Dragon’s Touch by A.R. Johnson
Amazon Book Description:
The Guild of Mages is determined to destroy the dragon race at all costs. Queen Christine, keeper of the peace and leader of the dragon riders, strives to maintain stability in Rioch. Amidst this struggle, Zharah is torn between the anti-dragon teachings of her childhood and her unwitting bonding with the dragon hatchling Elihan. She must cross the kingdom in search of her long lost brother and the answers to her future as a Dragon-Touched human. She finds both friends and enemies along the road, but above all she finds herself.
I came across this book when it was being promoted on Facebook in a Christian Indie Authors group I’m in and I decided that it certainly couldn’t hurt to try out a debut Christian fantasy. I wasn’t disappointed with my pick.
Plot – Grade A-
I have read a lot of fantasy books and I know it is difficult to come up with a completely unique plot, often authors must depend on HOW the plot is carried out in order to achieve that which is different from the other fantasy offerings with similar plots. This particular book does have a few elements that are similar to Dragonspell, the first book of Donita K. Paul’s Dragon Keeper Chronicles, mainly the orphan girl who finds the dragon egg and accidentally hatches it. However, the format and details about the bond between dragon and dragon rider presented in this book is very different as are the circumstances surrounding how Zharah finds the egg so I didn’t feel like I was reading a re-write of a book I have loved for years. It was a bit predictable regarding certain elements, but that didn’t bother me too much. There were a few places where I felt the plot was TOO tight since there were several potential subplots that could have been explored as well but received more of a brush than anything, perhaps they will be explored in the next book. The plot was neatly tied up at the end of the book but the next adventure was also hinted at and partially set up, which I enjoyed.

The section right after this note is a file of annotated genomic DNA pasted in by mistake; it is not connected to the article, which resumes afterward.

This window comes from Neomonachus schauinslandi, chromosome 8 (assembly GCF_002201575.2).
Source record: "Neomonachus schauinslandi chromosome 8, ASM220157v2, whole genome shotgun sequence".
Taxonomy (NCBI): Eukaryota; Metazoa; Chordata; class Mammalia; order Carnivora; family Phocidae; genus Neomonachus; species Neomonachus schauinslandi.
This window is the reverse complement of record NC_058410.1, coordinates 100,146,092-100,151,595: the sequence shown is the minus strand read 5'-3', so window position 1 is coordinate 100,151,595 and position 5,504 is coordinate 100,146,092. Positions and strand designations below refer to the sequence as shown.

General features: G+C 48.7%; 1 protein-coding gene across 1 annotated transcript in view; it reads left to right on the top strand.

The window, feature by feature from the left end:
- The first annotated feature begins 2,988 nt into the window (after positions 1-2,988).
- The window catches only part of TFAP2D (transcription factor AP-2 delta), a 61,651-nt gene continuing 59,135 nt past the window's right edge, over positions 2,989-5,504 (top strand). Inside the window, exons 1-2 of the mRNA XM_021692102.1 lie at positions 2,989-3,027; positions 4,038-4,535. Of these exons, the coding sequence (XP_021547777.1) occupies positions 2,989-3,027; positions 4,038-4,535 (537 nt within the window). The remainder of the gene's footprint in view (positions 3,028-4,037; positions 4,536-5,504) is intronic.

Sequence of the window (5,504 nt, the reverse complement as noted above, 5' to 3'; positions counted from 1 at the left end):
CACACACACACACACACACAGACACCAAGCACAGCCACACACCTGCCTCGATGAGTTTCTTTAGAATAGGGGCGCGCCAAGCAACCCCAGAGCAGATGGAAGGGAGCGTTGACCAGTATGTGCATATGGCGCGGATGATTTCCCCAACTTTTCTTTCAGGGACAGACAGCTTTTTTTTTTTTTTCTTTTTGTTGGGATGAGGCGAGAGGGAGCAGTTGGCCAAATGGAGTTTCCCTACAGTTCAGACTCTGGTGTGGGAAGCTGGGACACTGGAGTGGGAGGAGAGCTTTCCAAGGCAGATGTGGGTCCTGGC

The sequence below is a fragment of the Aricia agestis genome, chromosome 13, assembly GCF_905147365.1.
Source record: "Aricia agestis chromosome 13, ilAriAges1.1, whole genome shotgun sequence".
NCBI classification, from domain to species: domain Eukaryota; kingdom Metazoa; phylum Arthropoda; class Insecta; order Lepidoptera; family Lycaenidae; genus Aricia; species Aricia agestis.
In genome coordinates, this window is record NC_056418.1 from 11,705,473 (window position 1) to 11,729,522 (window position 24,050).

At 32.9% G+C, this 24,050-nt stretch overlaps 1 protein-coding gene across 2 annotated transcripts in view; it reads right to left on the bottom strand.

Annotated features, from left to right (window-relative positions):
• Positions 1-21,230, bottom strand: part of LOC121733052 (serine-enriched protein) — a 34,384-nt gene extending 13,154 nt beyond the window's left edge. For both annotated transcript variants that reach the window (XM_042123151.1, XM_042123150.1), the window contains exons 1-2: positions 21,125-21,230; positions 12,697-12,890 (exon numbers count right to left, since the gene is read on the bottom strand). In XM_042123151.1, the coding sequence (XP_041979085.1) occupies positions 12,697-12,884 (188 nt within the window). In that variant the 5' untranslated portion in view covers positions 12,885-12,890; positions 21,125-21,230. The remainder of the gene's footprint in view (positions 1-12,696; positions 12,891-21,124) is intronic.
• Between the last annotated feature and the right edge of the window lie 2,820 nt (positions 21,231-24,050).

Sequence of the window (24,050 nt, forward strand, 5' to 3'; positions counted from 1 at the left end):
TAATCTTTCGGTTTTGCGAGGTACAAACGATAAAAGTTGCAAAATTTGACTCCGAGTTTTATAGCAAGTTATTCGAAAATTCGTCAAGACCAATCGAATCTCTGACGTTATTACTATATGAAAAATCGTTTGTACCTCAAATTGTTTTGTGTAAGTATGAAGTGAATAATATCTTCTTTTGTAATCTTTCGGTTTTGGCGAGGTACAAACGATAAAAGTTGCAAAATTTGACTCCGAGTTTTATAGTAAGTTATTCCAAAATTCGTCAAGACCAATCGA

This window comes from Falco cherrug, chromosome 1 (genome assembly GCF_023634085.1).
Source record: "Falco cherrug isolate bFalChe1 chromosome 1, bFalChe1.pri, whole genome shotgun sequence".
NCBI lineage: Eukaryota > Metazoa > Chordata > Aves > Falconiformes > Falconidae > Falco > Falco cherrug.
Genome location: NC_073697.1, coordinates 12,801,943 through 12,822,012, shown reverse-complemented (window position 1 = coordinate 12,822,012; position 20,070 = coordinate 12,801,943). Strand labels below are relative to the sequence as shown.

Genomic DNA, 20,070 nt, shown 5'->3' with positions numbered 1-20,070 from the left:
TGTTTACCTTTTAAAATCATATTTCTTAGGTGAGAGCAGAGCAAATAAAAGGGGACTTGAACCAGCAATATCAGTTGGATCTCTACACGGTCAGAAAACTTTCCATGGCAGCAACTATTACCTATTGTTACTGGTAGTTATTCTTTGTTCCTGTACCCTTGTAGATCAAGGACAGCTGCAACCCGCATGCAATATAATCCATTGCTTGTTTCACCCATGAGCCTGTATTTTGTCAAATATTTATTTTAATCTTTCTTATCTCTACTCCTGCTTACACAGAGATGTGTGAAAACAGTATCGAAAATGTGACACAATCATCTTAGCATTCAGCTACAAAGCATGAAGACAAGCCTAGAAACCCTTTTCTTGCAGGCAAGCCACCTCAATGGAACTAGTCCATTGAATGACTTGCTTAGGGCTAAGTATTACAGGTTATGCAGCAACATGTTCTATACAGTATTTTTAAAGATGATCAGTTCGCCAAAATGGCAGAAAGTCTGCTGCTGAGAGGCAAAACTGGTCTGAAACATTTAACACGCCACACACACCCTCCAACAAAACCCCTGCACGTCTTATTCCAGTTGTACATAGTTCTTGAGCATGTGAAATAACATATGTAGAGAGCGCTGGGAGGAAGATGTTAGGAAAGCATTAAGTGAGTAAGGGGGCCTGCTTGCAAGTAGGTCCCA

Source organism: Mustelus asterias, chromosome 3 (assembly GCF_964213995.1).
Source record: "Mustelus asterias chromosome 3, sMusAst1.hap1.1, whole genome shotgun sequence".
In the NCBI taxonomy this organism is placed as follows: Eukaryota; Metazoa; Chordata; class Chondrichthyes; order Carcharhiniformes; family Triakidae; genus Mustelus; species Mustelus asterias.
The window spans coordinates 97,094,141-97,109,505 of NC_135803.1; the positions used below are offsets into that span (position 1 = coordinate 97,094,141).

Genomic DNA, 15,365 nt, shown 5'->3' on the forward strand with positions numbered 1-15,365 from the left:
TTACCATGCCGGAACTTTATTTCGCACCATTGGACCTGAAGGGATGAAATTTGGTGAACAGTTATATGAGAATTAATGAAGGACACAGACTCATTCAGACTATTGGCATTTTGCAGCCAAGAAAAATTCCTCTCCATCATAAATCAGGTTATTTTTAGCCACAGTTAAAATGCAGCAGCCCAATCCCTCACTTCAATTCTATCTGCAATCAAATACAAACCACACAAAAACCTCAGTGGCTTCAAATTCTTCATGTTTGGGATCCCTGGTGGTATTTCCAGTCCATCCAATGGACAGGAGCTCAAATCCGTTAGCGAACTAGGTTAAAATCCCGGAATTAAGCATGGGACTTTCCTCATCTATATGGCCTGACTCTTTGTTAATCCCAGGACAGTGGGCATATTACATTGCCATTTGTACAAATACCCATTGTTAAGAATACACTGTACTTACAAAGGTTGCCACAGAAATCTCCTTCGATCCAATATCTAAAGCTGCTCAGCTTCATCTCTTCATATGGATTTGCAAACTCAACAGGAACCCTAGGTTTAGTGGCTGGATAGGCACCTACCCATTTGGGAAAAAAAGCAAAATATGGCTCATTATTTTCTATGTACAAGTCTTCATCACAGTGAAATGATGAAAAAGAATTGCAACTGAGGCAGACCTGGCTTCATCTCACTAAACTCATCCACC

Content – Grade A-